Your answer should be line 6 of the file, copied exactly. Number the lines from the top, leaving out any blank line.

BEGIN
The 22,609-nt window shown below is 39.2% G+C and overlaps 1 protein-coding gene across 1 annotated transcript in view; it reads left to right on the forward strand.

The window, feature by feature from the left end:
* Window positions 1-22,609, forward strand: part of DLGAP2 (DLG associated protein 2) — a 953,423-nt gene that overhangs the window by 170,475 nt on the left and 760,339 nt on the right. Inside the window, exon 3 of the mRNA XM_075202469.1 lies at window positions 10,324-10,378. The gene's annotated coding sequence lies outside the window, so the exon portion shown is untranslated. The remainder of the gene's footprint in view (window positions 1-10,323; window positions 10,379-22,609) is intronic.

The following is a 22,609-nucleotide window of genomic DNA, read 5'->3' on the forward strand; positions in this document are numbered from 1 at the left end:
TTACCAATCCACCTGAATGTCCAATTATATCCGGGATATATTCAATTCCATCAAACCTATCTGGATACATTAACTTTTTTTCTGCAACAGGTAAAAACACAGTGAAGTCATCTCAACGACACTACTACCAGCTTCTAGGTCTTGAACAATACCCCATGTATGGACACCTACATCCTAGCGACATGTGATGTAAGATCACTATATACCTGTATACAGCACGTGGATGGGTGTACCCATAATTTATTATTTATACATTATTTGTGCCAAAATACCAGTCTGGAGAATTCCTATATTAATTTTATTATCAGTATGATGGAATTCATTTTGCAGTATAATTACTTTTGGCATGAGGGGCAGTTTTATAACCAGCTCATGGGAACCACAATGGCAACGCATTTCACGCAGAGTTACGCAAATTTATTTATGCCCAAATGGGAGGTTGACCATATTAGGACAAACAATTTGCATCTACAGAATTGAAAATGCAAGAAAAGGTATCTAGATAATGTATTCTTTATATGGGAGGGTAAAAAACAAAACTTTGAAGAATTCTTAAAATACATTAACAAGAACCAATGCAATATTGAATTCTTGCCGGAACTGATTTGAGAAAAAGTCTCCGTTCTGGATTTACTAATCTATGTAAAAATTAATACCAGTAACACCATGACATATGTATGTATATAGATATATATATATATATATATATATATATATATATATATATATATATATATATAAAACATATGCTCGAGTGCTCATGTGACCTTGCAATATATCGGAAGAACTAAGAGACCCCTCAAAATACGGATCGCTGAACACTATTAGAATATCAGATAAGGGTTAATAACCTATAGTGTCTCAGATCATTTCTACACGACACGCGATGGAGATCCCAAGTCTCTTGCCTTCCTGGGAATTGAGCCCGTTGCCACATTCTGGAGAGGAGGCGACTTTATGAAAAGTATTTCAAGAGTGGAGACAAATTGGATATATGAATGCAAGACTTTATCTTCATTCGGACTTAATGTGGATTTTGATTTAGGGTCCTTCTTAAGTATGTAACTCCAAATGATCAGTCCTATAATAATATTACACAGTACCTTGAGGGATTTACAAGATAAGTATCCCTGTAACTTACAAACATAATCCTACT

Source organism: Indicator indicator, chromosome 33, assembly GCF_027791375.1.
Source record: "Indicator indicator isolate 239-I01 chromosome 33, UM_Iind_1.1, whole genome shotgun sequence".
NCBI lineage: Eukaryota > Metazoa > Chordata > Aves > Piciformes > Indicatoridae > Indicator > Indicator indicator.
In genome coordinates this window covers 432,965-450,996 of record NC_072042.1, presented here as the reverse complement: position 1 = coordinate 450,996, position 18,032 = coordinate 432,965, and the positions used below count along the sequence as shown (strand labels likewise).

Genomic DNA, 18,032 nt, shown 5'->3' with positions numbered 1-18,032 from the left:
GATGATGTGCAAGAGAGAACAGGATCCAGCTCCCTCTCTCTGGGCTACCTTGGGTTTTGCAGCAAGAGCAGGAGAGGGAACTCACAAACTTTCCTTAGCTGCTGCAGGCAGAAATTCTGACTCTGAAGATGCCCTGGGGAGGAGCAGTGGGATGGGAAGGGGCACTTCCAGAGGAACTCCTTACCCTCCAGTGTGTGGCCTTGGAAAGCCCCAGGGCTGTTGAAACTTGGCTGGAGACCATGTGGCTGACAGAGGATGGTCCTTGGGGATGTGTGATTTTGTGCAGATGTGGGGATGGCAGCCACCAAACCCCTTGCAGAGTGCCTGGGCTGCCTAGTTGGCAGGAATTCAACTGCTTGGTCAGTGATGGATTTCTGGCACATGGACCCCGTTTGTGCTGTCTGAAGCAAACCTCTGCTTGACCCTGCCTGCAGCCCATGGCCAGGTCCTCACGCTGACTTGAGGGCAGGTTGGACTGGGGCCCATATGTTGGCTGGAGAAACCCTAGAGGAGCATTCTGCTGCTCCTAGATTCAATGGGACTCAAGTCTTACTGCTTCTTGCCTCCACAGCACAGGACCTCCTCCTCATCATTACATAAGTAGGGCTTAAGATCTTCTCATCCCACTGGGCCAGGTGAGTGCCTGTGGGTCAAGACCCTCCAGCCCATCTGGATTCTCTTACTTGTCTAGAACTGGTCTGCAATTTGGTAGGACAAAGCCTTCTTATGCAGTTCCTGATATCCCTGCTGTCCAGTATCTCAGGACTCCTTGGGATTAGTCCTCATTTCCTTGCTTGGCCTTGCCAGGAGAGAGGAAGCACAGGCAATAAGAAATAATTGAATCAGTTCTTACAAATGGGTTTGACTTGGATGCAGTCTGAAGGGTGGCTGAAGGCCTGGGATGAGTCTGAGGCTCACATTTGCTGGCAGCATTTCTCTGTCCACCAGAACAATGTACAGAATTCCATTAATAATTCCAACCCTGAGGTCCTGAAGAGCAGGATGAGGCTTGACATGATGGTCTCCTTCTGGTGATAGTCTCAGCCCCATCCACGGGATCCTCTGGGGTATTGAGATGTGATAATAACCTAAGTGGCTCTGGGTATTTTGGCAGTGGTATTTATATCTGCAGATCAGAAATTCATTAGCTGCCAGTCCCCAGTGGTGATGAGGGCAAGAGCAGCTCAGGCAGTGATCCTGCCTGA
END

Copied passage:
Source organism: Indicator indicator, chromosome 33, assembly GCF_027791375.1.